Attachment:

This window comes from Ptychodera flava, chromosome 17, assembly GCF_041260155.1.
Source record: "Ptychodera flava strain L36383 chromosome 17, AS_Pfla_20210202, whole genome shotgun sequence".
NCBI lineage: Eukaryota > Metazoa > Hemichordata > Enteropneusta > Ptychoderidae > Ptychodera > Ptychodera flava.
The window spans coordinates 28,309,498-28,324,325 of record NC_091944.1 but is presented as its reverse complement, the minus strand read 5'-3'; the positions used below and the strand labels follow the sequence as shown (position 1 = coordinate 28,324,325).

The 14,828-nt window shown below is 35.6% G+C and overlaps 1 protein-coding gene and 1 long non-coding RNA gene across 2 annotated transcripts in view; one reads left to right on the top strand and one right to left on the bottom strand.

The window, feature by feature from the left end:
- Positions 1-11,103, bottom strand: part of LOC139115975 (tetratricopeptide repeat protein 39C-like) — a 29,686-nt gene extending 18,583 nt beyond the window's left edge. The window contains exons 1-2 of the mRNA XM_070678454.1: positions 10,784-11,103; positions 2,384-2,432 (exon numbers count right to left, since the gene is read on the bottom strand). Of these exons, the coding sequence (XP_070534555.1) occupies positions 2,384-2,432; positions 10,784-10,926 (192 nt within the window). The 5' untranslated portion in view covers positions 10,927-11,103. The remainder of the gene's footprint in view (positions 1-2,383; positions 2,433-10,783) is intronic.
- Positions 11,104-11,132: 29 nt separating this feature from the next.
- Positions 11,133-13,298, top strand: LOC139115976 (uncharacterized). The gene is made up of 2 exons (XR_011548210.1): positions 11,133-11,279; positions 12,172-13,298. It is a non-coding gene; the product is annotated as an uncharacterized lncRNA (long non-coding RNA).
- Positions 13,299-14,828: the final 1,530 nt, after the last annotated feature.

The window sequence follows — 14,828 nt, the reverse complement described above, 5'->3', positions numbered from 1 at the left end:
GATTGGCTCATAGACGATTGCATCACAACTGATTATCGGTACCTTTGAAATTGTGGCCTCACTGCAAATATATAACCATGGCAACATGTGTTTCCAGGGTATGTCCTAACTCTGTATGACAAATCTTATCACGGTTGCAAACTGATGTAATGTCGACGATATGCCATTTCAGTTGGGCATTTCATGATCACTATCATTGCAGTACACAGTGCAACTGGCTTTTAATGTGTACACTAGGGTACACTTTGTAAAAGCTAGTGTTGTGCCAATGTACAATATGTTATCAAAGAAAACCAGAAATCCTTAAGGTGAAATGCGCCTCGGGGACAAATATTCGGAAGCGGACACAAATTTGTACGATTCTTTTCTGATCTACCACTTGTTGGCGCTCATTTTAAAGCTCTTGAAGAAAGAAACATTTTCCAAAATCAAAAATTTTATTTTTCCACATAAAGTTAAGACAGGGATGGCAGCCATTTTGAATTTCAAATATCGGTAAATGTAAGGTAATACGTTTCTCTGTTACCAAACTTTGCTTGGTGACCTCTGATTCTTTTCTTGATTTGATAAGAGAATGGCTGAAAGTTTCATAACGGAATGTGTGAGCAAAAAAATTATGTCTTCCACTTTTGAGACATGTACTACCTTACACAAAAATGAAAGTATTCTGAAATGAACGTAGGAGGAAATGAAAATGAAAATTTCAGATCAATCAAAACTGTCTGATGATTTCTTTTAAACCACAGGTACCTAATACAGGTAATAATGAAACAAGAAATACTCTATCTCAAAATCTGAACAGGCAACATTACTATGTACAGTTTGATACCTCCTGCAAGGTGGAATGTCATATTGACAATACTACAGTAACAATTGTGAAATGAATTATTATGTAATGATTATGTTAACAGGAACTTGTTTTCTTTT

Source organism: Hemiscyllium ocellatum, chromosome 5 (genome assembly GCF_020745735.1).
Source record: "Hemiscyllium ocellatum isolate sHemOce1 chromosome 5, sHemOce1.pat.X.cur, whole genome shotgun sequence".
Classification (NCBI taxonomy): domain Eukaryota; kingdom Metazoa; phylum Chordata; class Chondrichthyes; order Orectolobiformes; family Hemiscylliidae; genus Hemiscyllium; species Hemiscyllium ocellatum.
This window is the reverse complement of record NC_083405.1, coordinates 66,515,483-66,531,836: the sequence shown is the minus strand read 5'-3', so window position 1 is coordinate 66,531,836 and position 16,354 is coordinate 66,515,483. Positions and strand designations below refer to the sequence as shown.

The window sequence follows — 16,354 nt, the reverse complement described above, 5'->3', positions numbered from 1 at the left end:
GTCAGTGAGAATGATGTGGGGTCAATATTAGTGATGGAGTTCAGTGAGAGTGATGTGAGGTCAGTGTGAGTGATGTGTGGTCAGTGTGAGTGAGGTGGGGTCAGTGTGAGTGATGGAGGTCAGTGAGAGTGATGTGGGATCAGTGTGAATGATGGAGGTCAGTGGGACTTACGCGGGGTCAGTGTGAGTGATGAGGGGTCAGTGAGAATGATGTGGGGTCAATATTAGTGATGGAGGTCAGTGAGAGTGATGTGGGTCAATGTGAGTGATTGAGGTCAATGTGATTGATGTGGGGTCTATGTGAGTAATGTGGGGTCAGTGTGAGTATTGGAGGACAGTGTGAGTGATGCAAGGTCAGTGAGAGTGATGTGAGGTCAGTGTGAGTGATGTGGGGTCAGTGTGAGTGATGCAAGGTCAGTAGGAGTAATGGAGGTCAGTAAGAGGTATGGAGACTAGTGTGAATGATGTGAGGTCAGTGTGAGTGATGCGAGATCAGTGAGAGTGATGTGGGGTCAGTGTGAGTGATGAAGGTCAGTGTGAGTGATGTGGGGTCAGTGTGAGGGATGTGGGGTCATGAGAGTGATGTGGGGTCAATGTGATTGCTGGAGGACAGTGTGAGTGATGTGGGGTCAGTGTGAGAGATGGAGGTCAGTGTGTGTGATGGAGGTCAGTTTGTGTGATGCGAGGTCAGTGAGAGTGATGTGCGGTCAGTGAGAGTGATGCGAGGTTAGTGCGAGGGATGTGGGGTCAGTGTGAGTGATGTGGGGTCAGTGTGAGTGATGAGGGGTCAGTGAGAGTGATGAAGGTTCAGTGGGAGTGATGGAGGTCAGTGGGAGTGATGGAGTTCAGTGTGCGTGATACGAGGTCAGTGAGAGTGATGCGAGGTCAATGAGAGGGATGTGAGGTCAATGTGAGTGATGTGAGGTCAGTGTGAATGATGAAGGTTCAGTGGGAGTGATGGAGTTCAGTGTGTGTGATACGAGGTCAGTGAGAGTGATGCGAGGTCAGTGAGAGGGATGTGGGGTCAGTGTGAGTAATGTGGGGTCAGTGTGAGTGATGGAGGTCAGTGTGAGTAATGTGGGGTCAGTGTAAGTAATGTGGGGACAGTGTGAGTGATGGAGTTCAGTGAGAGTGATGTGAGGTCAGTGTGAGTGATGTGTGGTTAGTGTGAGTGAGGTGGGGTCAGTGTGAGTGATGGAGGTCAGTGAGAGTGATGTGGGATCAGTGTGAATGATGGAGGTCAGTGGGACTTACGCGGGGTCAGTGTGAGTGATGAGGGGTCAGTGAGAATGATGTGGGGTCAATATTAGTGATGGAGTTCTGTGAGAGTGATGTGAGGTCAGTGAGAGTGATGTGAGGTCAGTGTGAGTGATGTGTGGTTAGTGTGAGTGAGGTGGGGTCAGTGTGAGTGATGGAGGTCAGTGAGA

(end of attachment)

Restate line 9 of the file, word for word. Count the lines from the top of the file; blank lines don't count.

- Positions 11,133-13,298, top strand: LOC139115976 (uncharacterized). The gene is made up of 2 exons (XR_011548210.1): positions 11,133-11,279; positions 12,172-13,298. It is a non-coding gene; the product is annotated as an uncharacterized lncRNA (long non-coding RNA).